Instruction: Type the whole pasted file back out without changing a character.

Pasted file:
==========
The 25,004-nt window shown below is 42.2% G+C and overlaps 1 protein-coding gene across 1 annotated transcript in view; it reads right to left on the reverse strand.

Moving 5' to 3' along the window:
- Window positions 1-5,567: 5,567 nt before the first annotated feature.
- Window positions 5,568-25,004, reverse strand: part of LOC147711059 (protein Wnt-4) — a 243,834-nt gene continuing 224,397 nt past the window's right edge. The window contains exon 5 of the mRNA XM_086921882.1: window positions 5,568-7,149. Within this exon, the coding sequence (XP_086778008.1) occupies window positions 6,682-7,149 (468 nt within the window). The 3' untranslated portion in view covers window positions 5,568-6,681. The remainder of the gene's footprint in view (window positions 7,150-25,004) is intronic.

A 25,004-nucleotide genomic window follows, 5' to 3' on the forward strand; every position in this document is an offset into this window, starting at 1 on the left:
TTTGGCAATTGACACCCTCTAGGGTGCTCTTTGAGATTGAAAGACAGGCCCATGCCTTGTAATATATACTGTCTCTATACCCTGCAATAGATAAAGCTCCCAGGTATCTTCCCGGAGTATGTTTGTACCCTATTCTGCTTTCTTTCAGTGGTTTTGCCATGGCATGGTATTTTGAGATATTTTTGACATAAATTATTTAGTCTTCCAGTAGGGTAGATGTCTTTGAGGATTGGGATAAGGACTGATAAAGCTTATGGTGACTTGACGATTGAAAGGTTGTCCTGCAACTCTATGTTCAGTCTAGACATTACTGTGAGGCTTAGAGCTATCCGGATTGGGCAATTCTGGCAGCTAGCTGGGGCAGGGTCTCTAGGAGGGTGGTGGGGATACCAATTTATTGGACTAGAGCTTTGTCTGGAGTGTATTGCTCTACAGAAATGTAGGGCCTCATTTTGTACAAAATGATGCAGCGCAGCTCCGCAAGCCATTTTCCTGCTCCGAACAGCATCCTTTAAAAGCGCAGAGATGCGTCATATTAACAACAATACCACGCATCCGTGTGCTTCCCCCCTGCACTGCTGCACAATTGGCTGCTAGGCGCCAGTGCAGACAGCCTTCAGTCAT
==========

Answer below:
The 25,004-nt window shown below is 42.2% G+C and overlaps 1 protein-coding gene across 1 annotated transcript in view; it reads right to left on the reverse strand.

Moving 5' to 3' along the window:
- Window positions 1-5,567: 5,567 nt before the first annotated feature.
- Window positions 5,568-25,004, reverse strand: part of LOC147711059 (protein Wnt-4) — a 243,834-nt gene continuing 224,397 nt past the window's right edge. The window contains exon 5 of the mRNA XM_086921882.1: window positions 5,568-7,149. Within this exon, the coding sequence (XP_086778008.1) occupies window positions 6,682-7,149 (468 nt within the window). The 3' untranslated portion in view covers window positions 5,568-6,681. The remainder of the gene's footprint in view (window positions 7,150-25,004) is intronic.

A 25,004-nucleotide genomic window follows, 5' to 3' on the forward strand; every position in this document is an offset into this window, starting at 1 on the left:
TTTGGCAATTGACACCCTCTAGGGTGCTCTTTGAGATTGAAAGACAGGCCCATGCCTTGTAATATATACTGTCTCTATACCCTGCAATAGATAAAGCTCCCAGGTATCTTCCCGGAGTATGTTTGTACCCTATTCTGCTTTCTTTCAGTGGTTTTGCCATGGCATGGTATTTTGAGATATTTTTGACATAAATTATTTAGTCTTCCAGTAGGGTAGATGTCTTTGAGGATTGGGATAAGGACTGATAAAGCTTATGGTGACTTGACGATTGAAAGGTTGTCCTGCAACTCTATGTTCAGTCTAGACATTACTGTGAGGCTTAGAGCTATCCGGATTGGGCAATTCTGGCAGCTAGCTGGGGCAGGGTCTCTAGGAGGGTGGTGGGGATACCAATTTATTGGACTAGAGCTTTGTCTGGAGTGTATTGCTCTACAGAAATGTAGGGCCTCATTTTGTACAAAATGATGCAGCGCAGCTCCGCAAGCCATTTTCCTGCTCCGAACAGCATCCTTTAAAAGCGCAGAGATGCGTCATATTAACAACAATACCACGCATCCGTGTGCTTCCCCCCTGCACTGCTGCACAATTGGCTGCTAGGCGCCAGTGCAGACAGCCTTCAGTCAT